Donna C. Ford

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We report that larvae of the wax moth (Galleria mellonella) are susceptible to infection with the human enteropathogen Yersinia pseudotuberculosis at 37 degrees C. Confocal microscopy demonstrated that in the initial stages of infection the bacteria were taken up into haemocytes. To evaluate the utility of this model for screening Y. pseudotuberculosis(More)
Manganese has an important yet undefined role in the virulence of many bacterial pathogens. In this study we confirm that a null mutation in Yersinia pseudotuberculosis mntH reduces intracellular manganese accumulation. An mntH mutant was susceptible to killing by reactive oxygen species when grown under manganese-limited conditions. The mntH mutant was(More)
Many genes have been listed as putatively essential for bacterial viability in the Database of Essential Genomes (DEG), although few have been experimentally validated. By prioritising targets according to the criteria suggested by the Research and Training in Tropical Diseases (TDR) Targets database, we have developed a modified down-selection tool to(More)
The need for new antibiotics has become pressing in light of the emergence of antibiotic-resistant strains of human pathogens. Yersinia pestis, the causative agent of plague, is a public health threat and also an agent of concern in biodefence. It is a recently emerged clonal derivative of the enteric pathogen Yersinia pseudotuberculosis. Previously, we(More)
New and improved antimicrobial countermeasures are urgently needed to counteract increased resistance to existing antimicrobial treatments and to combat currently untreatable or new emerging infectious diseases. We demonstrate that computational comparative genomics, together with experimental screening, can identify potential generic (i.e., conserved(More)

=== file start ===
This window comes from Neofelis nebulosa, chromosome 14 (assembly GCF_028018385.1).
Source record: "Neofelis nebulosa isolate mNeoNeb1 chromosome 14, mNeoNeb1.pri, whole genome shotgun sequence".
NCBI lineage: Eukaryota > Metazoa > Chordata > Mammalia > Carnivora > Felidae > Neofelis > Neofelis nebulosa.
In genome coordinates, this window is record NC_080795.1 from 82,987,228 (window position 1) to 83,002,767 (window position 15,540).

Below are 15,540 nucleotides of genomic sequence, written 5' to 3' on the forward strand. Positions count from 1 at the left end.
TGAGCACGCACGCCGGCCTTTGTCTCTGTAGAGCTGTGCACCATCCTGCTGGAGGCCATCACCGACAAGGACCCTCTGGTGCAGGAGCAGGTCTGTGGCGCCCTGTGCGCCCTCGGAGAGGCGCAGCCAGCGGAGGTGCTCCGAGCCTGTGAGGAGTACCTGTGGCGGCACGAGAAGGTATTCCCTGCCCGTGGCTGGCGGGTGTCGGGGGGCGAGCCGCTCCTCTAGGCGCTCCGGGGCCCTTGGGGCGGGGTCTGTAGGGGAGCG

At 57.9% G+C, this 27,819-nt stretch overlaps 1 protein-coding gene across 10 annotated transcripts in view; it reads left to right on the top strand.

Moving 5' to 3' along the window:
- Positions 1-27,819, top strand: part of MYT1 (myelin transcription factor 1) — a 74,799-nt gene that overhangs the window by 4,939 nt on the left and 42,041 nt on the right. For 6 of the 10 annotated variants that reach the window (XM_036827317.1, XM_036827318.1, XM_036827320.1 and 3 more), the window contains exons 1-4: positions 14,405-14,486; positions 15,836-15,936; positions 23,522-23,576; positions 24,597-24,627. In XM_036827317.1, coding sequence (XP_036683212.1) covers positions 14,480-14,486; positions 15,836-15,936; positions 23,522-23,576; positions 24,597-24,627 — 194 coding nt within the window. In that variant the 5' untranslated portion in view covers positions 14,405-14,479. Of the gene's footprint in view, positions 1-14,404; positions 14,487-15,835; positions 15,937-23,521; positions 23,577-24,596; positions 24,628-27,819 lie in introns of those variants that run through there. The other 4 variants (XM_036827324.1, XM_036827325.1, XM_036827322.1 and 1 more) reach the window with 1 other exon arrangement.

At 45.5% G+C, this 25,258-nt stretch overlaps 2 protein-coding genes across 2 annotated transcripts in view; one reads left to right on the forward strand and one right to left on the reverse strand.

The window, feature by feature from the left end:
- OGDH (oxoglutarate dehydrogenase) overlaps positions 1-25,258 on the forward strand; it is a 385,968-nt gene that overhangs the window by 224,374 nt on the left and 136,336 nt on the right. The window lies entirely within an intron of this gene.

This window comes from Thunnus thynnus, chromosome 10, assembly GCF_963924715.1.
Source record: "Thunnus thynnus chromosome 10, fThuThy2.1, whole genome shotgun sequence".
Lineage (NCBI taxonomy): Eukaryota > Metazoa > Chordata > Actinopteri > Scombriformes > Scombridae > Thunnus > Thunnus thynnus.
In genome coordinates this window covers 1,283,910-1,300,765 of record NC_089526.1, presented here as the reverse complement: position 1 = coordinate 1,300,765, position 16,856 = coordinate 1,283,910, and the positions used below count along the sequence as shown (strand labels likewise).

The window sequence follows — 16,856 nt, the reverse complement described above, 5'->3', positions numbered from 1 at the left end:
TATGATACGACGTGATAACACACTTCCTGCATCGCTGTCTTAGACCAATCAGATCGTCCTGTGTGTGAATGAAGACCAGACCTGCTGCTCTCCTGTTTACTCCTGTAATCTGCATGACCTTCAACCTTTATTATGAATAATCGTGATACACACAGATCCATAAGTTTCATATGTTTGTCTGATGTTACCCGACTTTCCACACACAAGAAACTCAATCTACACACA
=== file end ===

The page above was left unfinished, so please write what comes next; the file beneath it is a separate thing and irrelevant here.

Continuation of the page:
Resistance to antibiotics is a problem not only in terms of healthcare but also biodefense. Engineering of resistance into a human pathogen could create an untreatable biothreat pathogen. One such pathogen is Yersinia pestis, the causative agent of plague. Previously, we have used a bioinformatic approach to identify proteins that may be suitable targets(More)
Mg(2+) has been shown to be an important signal controlling gene regulation via the PhoPQ two-component regulatory system for a range of Gram-negative bacteria, including Yersinia pestis and Yersinia pseudotuberculosis. The magnesium ion transporter MgtB is part of the complex PhoPQ regulon, being upregulated in response to low Mg(2+). Despite the presence(More)
Yersinia pestis, a Gram negative bacterium, causes bubonic and pneumonic plague. Emerging antibiotic resistance in clinical isolates is driving a need to develop novel antibiotics to treat infection by this transmissible and highly virulent pathogen. Proteins required for viability, so called essential genes, are attractive potential therapeutic targets,(More)
Although bacterial peptidases are known to be produced by various microorganisms, including pathogenic bacteria, their role in bacterial physiology is not fully understood. In particular, oligopeptidases are thought to be mainly involved in degradation of short peptides e.g. leader peptides released during classical protein secretion pathways. The aim of(More)